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Publication numberUS7613972 B2
Publication typeGrant
Application numberUS 11/585,778
Publication dateNov 3, 2009
Filing dateOct 25, 2006
Priority dateOct 25, 2005
Fee statusLapsed
Also published asUS20070113131
Publication number11585778, 585778, US 7613972 B2, US 7613972B2, US-B2-7613972, US7613972 B2, US7613972B2
InventorsSadami Takeoka, Shinichi Yoshimura
Original AssigneePanasonic Corporation
Export CitationBiBTeX, EndNote, RefMan
External Links: USPTO, USPTO Assignment, Espacenet
Semiconductor integrated circuit, and designing method and testing method thereof
US 7613972 B2
Abstract
A semiconductor integrated circuit comprises a combinational circuit section having a combinational circuit, a scan path circuit for inputting and outputting a value from and to the combinational circuit section in accordance with a scan enable signal and in synchronization with a clock signal, and a clock control section for generating and outputting a predetermined number of pulses as the clock signal after a predetermined period has passed since a time when an output command signal was received. The clock control section has an oscillator circuit for generating and outputting the pulse, and is configured to output a last pulse of the predetermined number of pulses in a manner which holds a logical value immediately after an active edge for the scan path circuit.
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Claims(17)
1. A semiconductor integrated circuit comprising:
a combinational circuit section having a combinational circuit;
a clock control section for generating and outputting a predetermined number of pulses as a first clock signal after a predetermined period has passed since a time when a change in a scan enable signal was received;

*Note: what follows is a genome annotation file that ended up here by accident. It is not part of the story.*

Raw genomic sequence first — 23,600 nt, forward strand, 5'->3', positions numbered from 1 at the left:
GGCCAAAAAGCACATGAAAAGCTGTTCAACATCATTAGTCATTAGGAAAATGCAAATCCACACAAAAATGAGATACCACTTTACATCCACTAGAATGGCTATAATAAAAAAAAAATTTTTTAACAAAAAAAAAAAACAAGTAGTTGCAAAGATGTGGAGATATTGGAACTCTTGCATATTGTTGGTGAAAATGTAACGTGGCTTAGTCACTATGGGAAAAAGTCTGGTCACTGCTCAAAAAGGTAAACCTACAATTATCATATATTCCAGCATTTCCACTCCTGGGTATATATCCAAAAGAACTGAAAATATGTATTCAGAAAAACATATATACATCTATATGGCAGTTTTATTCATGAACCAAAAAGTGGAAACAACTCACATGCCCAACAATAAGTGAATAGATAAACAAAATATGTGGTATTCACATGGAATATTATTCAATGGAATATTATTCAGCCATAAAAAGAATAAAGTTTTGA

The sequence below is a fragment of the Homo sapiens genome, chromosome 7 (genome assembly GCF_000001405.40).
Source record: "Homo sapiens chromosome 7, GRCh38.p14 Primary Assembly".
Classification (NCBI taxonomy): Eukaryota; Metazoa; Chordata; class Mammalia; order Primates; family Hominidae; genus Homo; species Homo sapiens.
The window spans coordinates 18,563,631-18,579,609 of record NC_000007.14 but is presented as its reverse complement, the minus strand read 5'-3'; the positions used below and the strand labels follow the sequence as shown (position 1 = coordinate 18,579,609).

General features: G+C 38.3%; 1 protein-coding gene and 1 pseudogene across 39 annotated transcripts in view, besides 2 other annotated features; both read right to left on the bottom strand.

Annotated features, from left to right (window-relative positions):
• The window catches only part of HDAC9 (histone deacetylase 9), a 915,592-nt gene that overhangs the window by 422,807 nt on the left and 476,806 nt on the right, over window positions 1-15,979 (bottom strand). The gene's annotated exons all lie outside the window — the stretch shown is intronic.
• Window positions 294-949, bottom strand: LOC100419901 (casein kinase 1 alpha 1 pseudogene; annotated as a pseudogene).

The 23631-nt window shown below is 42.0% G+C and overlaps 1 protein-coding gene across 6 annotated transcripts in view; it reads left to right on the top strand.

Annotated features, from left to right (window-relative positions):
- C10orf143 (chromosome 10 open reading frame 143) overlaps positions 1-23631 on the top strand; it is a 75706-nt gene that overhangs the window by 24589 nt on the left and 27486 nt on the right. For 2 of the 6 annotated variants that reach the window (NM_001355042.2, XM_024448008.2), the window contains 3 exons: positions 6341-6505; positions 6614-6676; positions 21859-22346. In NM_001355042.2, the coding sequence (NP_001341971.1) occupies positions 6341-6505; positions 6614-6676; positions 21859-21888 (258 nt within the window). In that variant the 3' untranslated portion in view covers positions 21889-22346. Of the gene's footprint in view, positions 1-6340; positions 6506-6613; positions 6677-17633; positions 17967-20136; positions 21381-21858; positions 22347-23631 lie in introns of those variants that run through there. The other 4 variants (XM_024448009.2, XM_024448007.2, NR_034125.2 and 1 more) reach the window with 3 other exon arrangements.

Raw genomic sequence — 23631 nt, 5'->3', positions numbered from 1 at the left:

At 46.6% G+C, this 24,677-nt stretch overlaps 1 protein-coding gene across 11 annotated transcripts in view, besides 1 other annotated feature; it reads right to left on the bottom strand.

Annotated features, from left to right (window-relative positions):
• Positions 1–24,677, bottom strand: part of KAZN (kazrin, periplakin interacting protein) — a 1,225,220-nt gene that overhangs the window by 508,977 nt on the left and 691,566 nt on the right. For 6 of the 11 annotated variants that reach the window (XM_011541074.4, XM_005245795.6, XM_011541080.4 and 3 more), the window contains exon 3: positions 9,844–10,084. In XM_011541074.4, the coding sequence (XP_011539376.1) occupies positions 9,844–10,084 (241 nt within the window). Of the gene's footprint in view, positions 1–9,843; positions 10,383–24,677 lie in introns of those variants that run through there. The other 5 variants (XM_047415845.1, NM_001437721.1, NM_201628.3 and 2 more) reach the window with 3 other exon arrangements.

a clock stop control circuit for controlling an enable state and a disable state of the first clock signal based on the scan enable signal, and for outputting a controlled clock signal as a second clock signal; and
a scan path circuit for inputting and outputting a value from and to the combinational circuit section in accordance with a scan enable signal and in synchronization with the first and the second clock signals,
wherein the clock control section has an oscillator circuit for generating and outputting the pulses, and is configured to output a last pulse of the predetermined number of pulses in a manner which holds a logical value immediately after an active edge of the last pulse.
2. The semiconductor integrated circuit of claim 1,
wherein the clock control section causes a trailing edge of the last pulse to change after the change in the scan enable signal.
3. The semiconductor integrated circuit of claim 2, wherein the clock stop control circuit has a flip-flop for latching and outputting a value corresponding to the scan enable signal in synchronization with an edge of a pulse of the first clock signal, the edge being opposite to an edge which the scan path circuit synchronizes with, and outputs the first clock signal to the scan path circuit in accordance with the output of the flip-flop.
4. The semiconductor integrated circuit of claim 3, wherein the clock control section has a selection section for selecting and outputting one of a test clock signal input from the outside of the semiconductor integrated circuit and the first clock signal.
5. The semiconductor integrated circuit of claim 4, wherein the selection section performs selection in accordance with a select signal, and
the select signal is generated using at least the scan enable signal.